Glamorous Illusions: A Novel by Lisa T. Bergren | Paperback | Barnes & Noble
Glamorous Illusions

Glamorous Illusions

4.4 57
by Lisa Tawn Bergren

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When Cora Kensington learns she is the illegitimate daughter of a copper king, her life changes forever. Even as she explores Europe with her new family, she discovers that the most valuable journey is within. The first book in the Grand Tour series takes you from the farms of Montana through England and France on an adventure of forgiveness, spiritual awakening,


When Cora Kensington learns she is the illegitimate daughter of a copper king, her life changes forever. Even as she explores Europe with her new family, she discovers that the most valuable journey is within. The first book in the Grand Tour series takes you from the farms of Montana through England and France on an adventure of forgiveness, spiritual awakening, and self-discovery.

Editorial Reviews

Library Journal
Cora Kensington has completed her first year of training as a teacher and returned to Montana in the wake of her father's death, only to learn that her family is about to lose their farm. Then a visitor informs her that she is the illegitimate daughter of a copper tycoon who now wants to get to know his daughter. He sends her on a whirlwind tour of Europe, along with Sir Stuart McCabe and his nephew, William. VERDICT Well-developed characters and a hint of romance make this an enjoyable read, but the abrupt ending disappoints. Still, this is the first book in a trilogy, so readers may eagerly await the next installment. Grave Consequences and Glittering Promises will be released in 2013. Recommend it to fans of Michael R. Phillips.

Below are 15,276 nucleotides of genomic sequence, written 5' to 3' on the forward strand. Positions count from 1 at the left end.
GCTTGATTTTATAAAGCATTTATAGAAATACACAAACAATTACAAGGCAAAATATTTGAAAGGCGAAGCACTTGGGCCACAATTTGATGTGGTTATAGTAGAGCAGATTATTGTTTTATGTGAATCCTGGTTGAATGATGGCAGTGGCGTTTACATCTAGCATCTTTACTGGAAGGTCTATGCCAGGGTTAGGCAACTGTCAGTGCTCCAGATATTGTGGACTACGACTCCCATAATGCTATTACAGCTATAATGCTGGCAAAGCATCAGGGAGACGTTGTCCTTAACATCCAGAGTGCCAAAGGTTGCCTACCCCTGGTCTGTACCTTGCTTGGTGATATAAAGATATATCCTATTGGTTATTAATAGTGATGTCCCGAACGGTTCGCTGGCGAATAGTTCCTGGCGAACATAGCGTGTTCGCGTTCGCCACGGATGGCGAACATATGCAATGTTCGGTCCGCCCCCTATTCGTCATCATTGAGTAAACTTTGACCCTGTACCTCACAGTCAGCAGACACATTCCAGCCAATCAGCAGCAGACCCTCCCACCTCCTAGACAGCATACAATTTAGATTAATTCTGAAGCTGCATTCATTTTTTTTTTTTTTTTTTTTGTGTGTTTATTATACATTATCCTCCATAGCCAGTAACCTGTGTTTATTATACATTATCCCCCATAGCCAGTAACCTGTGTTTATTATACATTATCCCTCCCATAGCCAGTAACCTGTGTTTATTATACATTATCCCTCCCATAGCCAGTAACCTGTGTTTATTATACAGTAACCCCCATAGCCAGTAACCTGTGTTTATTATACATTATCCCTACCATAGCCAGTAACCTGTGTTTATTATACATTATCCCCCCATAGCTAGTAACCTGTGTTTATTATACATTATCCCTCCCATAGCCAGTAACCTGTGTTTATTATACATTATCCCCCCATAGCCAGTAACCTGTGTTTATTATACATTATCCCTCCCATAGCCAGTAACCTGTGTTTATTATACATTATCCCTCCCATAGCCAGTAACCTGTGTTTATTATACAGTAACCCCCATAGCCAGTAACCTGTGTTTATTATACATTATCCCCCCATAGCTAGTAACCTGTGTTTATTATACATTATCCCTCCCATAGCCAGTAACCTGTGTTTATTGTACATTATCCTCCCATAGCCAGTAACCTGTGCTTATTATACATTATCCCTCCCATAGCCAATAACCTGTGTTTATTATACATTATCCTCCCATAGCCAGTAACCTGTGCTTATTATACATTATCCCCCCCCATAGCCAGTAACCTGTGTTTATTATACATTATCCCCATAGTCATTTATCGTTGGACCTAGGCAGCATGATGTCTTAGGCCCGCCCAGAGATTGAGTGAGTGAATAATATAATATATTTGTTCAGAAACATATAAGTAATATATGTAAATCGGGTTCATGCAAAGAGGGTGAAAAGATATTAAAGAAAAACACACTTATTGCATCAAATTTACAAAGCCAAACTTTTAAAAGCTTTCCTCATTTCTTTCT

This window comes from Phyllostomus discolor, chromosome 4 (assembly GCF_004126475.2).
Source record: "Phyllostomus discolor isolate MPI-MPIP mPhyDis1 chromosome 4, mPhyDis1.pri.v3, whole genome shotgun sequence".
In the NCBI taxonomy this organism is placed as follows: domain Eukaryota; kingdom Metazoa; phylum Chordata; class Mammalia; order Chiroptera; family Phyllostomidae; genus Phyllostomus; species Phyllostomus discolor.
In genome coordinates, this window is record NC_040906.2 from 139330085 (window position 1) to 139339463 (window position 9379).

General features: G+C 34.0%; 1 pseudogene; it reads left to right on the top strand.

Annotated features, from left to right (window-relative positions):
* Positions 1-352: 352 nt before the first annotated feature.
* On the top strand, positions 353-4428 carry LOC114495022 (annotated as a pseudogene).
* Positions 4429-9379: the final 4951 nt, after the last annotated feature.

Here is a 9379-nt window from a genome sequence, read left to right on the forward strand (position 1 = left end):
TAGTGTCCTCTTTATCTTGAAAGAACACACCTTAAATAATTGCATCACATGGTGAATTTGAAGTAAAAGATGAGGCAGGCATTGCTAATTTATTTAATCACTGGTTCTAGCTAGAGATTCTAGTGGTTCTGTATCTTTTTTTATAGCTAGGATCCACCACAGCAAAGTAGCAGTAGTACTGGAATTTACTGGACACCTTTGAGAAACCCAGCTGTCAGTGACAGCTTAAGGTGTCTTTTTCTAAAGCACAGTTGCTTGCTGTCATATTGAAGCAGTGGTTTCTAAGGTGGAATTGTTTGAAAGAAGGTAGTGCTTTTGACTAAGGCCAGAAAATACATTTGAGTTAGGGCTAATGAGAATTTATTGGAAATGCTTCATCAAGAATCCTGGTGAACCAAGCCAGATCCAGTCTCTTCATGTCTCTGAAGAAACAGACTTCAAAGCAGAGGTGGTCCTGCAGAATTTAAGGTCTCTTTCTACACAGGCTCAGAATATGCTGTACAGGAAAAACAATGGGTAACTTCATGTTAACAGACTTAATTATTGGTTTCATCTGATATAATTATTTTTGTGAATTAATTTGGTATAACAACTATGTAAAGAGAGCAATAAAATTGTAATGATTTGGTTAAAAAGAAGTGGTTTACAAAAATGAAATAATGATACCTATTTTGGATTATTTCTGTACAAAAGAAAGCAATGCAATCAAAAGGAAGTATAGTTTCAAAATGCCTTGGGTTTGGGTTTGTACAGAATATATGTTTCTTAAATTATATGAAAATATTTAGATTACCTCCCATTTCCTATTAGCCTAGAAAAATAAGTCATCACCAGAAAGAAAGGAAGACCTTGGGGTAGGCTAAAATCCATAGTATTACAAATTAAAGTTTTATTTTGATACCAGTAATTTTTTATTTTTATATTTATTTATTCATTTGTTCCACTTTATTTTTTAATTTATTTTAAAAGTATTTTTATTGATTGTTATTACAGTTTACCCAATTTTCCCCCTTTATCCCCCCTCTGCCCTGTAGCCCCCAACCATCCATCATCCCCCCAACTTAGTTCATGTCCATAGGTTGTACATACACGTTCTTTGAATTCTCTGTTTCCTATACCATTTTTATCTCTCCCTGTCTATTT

Product Details

Cook, David C
Publication date:
Grand Tour Series
Edition description:
Sales rank:
Product dimensions:
5.60(w) x 8.06(h) x 1.14(d)

Read an Excerpt

Glamorous Illusions

By Lisa T. Bergren

David C. Cook

Copyright © 2012 Lisa T. Bergren
All right reserved.

ISBN: 978-1-43476-430-0

Chapter One

Montana, 1913


As the locomotive reached the train station, I strained so hard to see my folks that my eyes hurt. I looked left and right, but the town was as sleepy as always. It wasn't as if I had to search for them among throngs—I saw no one but old Clifford Miller across the street, climbing into his wagon with some effort, and Susan Johnson entering her hardware store.

Likely just late, I decided, making my way forward between the seats before we had fully stopped, then climbing down the steep steps to the wooden platform.

"Miss?" asked a man's voice behind me.

I turned in surprise, holding my hand up to my old hat as I felt a pin slip, and then—embarrassed that I'd forgotten to even look for it—took my valise from the conductor's hand. "Thank you."

The railroad man looked beyond me to the vacant platform and street. "Someone comin' for you, miss?"